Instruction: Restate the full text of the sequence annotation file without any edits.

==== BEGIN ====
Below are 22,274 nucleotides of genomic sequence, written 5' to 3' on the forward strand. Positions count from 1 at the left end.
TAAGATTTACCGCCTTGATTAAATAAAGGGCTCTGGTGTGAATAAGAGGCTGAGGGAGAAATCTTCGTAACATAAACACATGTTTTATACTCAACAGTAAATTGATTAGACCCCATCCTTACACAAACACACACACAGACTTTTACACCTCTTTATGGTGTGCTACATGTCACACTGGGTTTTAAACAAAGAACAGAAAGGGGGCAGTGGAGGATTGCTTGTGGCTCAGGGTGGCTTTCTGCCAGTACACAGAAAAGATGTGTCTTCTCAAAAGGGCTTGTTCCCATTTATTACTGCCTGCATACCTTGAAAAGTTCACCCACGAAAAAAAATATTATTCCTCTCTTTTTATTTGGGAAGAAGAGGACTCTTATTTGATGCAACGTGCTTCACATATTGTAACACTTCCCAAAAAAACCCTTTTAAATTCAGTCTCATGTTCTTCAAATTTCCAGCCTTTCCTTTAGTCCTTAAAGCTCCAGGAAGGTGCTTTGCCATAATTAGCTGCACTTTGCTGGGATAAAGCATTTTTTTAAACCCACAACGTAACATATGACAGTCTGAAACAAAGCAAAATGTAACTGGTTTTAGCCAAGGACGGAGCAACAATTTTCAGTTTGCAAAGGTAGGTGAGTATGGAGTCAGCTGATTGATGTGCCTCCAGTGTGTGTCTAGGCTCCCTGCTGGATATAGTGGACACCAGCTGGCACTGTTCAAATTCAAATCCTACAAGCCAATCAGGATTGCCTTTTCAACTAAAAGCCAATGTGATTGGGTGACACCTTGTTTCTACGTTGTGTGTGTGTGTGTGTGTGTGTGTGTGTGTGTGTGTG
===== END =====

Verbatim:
Below are 22,274 nucleotides of genomic sequence, written 5' to 3' on the forward strand. Positions count from 1 at the left end.
TAAGATTTACCGCCTTGATTAAATAAAGGGCTCTGGTGTGAATAAGAGGCTGAGGGAGAAATCTTCGTAACATAAACACATGTTTTATACTCAACAGTAAATTGATTAGACCCCATCCTTACACAAACACACACACAGACTTTTACACCTCTTTATGGTGTGCTACATGTCACACTGGGTTTTAAACAAAGAACAGAAAGGGGGCAGTGGAGGATTGCTTGTGGCTCAGGGTGGCTTTCTGCCAGTACACAGAAAAGATGTGTCTTCTCAAAAGGGCTTGTTCCCATTTATTACTGCCTGCATACCTTGAAAAGTTCACCCACGAAAAAAAATATTATTCCTCTCTTTTTATTTGGGAAGAAGAGGACTCTTATTTGATGCAACGTGCTTCACATATTGTAACACTTCCCAAAAAAACCCTTTTAAATTCAGTCTCATGTTCTTCAAATTTCCAGCCTTTCCTTTAGTCCTTAAAGCTCCAGGAAGGTGCTTTGCCATAATTAGCTGCACTTTGCTGGGATAAAGCATTTTTTTAAACCCACAACGTAACATATGACAGTCTGAAACAAAGCAAAATGTAACTGGTTTTAGCCAAGGACGGAGCAACAATTTTCAGTTTGCAAAGGTAGGTGAGTATGGAGTCAGCTGATTGATGTGCCTCCAGTGTGTGTCTAGGCTCCCTGCTGGATATAGTGGACACCAGCTGGCACTGTTCAAATTCAAATCCTACAAGCCAATCAGGATTGCCTTTTCAACTAAAAGCCAATGTGATTGGGTGACACCTTGTTTCTACGTTGTGTGTGTGTGTGTGTGTGTGTGTGTGTGTGTGTGTG